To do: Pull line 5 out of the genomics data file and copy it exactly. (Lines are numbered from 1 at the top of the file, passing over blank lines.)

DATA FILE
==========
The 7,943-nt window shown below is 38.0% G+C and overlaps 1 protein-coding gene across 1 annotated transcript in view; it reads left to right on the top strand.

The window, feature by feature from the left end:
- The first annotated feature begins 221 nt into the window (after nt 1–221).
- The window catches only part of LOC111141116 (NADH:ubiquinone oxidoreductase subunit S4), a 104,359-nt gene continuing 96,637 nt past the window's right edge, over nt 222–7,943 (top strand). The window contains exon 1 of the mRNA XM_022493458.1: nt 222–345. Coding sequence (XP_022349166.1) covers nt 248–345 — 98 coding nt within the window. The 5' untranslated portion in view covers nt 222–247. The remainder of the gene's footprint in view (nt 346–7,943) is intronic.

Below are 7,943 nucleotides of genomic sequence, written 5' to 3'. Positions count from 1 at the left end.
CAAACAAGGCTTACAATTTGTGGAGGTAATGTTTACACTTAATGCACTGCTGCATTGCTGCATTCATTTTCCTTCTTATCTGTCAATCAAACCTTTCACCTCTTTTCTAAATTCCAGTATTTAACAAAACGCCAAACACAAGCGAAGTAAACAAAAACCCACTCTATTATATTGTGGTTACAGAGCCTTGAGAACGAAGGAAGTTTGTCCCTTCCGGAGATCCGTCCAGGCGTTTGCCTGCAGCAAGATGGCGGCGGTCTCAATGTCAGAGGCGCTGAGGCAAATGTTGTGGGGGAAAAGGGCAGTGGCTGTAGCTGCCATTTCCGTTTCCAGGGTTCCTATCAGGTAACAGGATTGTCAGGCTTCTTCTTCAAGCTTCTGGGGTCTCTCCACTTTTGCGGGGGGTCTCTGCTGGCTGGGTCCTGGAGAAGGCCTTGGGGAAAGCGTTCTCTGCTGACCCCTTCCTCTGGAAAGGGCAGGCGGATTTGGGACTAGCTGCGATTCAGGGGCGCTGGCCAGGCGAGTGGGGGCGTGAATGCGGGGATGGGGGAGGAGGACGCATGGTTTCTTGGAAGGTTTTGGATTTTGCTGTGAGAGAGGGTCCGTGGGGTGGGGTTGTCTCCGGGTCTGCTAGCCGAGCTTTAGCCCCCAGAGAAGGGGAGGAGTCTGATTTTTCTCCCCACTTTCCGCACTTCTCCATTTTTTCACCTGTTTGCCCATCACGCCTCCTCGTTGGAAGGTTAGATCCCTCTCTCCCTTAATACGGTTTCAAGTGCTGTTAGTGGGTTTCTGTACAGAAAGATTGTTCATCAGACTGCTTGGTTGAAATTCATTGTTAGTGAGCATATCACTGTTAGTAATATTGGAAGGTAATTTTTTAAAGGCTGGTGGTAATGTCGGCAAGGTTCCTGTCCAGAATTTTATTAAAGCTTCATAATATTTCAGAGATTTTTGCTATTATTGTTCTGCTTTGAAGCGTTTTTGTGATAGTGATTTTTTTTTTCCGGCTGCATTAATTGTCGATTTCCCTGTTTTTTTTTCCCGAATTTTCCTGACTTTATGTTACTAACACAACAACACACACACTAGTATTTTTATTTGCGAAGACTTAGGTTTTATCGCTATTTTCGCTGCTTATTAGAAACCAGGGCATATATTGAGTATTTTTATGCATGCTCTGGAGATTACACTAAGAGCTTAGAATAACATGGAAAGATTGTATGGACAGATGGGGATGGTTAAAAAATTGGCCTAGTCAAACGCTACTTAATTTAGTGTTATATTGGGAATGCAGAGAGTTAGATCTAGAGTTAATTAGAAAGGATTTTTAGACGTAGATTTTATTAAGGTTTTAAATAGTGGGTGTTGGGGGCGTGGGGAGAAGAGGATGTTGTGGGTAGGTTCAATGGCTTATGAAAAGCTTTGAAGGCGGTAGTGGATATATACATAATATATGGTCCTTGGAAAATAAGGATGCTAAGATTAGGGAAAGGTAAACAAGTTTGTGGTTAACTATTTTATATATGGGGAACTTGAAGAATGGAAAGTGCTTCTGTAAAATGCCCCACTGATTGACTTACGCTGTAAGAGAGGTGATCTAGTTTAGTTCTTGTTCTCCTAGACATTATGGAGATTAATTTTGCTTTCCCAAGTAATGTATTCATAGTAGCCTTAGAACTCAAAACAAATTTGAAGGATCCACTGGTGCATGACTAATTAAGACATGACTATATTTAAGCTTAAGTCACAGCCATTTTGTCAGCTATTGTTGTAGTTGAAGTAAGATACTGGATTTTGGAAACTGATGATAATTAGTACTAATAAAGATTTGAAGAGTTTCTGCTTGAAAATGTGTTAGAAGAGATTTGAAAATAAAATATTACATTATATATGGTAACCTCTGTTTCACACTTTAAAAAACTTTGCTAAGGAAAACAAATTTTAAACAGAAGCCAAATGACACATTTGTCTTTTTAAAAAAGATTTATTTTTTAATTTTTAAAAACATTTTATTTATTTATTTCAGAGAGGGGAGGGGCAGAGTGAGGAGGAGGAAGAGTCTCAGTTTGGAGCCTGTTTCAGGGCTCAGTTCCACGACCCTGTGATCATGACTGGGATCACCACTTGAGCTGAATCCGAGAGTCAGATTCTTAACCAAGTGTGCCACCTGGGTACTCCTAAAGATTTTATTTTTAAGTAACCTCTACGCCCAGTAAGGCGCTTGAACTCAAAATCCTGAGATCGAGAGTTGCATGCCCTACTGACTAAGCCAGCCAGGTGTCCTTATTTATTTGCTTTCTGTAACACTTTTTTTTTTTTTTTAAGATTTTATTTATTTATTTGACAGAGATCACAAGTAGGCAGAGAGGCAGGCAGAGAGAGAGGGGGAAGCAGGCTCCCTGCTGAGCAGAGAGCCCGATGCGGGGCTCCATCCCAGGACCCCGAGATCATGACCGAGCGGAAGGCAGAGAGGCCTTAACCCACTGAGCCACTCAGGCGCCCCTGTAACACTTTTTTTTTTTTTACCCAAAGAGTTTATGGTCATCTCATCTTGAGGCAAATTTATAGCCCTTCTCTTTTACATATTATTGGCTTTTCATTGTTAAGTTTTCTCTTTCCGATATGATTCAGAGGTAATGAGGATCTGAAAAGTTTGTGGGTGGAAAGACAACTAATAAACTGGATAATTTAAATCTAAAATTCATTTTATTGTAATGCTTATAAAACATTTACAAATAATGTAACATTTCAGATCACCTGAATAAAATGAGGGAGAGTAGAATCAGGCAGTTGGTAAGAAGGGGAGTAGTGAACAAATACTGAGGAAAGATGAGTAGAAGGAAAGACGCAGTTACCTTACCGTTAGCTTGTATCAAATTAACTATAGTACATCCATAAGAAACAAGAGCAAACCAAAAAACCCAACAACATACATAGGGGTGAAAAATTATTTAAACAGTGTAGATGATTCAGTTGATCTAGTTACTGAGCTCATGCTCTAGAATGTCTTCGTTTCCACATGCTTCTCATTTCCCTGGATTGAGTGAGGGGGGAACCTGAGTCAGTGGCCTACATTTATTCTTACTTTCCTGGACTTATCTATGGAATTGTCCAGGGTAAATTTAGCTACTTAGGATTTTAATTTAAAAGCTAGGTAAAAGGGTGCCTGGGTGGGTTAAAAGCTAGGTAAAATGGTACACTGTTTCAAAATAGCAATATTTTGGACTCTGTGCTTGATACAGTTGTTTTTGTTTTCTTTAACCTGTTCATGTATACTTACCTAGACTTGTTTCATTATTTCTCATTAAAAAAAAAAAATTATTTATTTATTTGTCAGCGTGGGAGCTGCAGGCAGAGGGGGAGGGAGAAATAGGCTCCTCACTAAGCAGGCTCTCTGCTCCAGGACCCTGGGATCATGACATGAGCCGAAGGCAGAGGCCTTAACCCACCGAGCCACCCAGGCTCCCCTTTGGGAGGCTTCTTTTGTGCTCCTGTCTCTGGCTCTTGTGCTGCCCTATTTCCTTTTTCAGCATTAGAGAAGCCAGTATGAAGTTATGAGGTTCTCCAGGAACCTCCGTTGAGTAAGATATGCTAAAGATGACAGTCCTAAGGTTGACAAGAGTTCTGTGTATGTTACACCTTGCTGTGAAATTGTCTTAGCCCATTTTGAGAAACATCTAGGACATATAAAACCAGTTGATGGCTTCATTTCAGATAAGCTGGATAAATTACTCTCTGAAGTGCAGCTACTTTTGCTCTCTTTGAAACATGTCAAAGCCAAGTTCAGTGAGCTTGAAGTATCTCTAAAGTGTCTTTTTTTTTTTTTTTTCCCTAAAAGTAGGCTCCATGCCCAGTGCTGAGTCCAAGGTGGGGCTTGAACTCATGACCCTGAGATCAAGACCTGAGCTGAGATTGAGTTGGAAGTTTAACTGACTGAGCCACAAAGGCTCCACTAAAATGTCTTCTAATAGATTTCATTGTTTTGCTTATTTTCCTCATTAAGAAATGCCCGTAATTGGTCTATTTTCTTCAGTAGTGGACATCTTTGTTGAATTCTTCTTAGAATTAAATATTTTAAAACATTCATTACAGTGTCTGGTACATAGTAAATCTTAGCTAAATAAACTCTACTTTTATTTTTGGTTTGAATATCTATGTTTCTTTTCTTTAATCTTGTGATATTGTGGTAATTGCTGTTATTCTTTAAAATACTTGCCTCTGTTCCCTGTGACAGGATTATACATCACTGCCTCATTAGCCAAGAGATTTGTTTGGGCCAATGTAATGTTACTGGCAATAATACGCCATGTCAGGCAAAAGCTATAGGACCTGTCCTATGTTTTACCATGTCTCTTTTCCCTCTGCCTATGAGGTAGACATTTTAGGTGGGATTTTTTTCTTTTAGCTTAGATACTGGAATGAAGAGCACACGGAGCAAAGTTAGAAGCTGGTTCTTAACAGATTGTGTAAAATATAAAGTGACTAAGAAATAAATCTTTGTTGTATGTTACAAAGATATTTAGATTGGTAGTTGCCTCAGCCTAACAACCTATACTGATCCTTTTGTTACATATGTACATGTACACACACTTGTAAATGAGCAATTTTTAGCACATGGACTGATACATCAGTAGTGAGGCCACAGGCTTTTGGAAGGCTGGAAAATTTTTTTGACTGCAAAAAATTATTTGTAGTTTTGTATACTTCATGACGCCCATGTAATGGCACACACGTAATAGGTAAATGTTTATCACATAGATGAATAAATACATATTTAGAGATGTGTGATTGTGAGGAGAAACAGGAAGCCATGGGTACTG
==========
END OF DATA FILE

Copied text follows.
Below are 7,943 nucleotides of genomic sequence, written 5' to 3'. Positions count from 1 at the left end.